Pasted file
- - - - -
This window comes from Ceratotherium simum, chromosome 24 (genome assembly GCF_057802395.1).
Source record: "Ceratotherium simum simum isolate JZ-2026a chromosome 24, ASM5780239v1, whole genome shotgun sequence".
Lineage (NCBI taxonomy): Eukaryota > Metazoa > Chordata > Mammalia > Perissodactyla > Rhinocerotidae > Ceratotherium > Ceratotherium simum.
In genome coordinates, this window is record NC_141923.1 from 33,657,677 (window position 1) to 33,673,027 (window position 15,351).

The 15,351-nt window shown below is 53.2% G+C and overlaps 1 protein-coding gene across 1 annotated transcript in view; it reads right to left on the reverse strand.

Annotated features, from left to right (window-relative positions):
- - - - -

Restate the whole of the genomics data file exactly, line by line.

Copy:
This window comes from Ceratotherium simum, chromosome 24 (genome assembly GCF_057802395.1).
Source record: "Ceratotherium simum simum isolate JZ-2026a chromosome 24, ASM5780239v1, whole genome shotgun sequence".
Lineage (NCBI taxonomy): Eukaryota > Metazoa > Chordata > Mammalia > Perissodactyla > Rhinocerotidae > Ceratotherium > Ceratotherium simum.
In genome coordinates, this window is record NC_141923.1 from 33,657,677 (window position 1) to 33,673,027 (window position 15,351).

The 15,351-nt window shown below is 53.2% G+C and overlaps 1 protein-coding gene across 1 annotated transcript in view; it reads right to left on the reverse strand.

Annotated features, from left to right (window-relative positions):